Thursday, February 25, 2016

By a Jury of . . .

Everyone has a memory that can still knot your stomach.  Yep, turning over as I write.

But first, background. Degree requirements for music teachers at In-state U ("IU") included a bit of torture, no exceptions.

1. Perform three patriotic songs on the piano. Challenging for woodwind, brass, or string players, but at least they read music. For vocalists – lots of non-readers - it was climbing Everest. My instrument was piano - heh-heh. 

But wait - there was a separate gauntlet for would-be vocal music teachers.

2. Obtain a passing grade in three semesters of private voice study.  

Funny, it seemed doable in the course catalog. And before I knew my "passing grade" would decided by a voice jury.  Still, no one had ever succumbed from this requirement, right?  

So, I dutifully memorized an Italian song, enlisted my roommate, Jan, (a French horn and piano player and soprano – the envy of the campus!) as my accompanist, and we rehearsed and rehearsed.  

My TA mentioned that her teacher, a “Ms. Harshaw,” at IU from NYC a couple days a week, would judge my jury.

(Okay – I Googled Ms. Harshaw just now for actual facts. The much-revered Margaret Harshaw[i] sang 22 seasons (375 performances) at the Metropolitan Opera.  She had 39 roles in 25 different operas, and sang in 40 of the Met’s weekly live broadcasts.. Yes – that Ms. Harshaw was judging my breathy second soprano.)

The big day arrived.  Ms. Harshaw was ready.  Jan played the introduction to my Italian song, I opened my mouth, and . . .


Jan looked up in surprise (okay, alarm!).  Ms. Harshaw graciously asked if we would like to begin again.  I nodded, mutely.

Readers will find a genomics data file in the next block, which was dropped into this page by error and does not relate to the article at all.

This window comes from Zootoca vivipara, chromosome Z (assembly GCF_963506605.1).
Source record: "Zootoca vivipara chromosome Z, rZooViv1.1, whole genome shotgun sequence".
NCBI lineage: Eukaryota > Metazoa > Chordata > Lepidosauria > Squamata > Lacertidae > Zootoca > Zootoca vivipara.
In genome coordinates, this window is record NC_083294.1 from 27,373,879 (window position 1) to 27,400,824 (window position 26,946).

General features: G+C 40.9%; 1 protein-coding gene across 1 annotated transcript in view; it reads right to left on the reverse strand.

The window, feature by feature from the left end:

Again, the introduction.  Here I go, I will be singing in a second. Breathe . . .


Ms. Harshaw, a bit concerned now, inquired whether I would like to get a drink of water.  Again, I nodded. Mutely.

Jan and I went to the hall.  I drank.  I cleared my throat and drank again.  I tried to produce some sound – anything! Who is the patron saint of singers? St. Cecelia? St. Blaise? Eventually there was a strained kind of croaking.

Back in we went. Tried again. The intro – very nice - though Jan now had a distressing red tone creeping up her neck to her ears and beyond.

What was that sound?  Was someone singing? It was not a voice that I, Jan, my TA or any other living human being had ever heard before, but the words and the notes were MY ITALIAN SONG and (gasp!) correct! 

Finally, it was over.  Ms. Harshaw thanked us and we exited with haste.  

Later, grades were posted.  The Metropolitan Opera Wagnerian Diva had given me an A. For courage, no doubt. 

Bravo, Ms. Harshaw! Bravo!

As for hindsight, have I mentioned that my dad always wanted me to be an anesthesiologist?

[i] Ms. Harshaw is now deceased. These figures are from her New York Times obituary, which was impressively lengthy, even for a famous opera singer.

Friday, February 19, 2016

My Vast Storehouse of Hindsight

Where to begin . . . and what should you expect?

“If you’re not making mistakes, then you’re not doing anything.” John Wooden.

Apparently, I have been doing plenty!  Marrying Mr. Wonderful. Raising three daughters.  Starting grad school at age 40. Moving ten times (NOT in the witness protection program). And, as my dear departed dad would say, I was “right up front” when God gave out the klutz gene.

A well-adjusted person would just move on with life.  Not me.  Inventing perfect do-overs is in my nature. Thus, I have accumulated a Vast Storehouse of Hindsight.  I cannot promise it is 20/20 (and sometimes I got nothin’), but now and then it might be better than what I did at the time.  So, I will share. 

Note to Self: when you find yourself in muck to your armpits, (a) you are not the first person step in it, and (b) it will not help to stand there and shout "why in the world did I walk into this??"


Time to don your big kid pants and hasten to Plan B (C, D, etc.).

And most of life's awkward situations will, at the very least, give you a funny story to tell.

Ask me.  I know.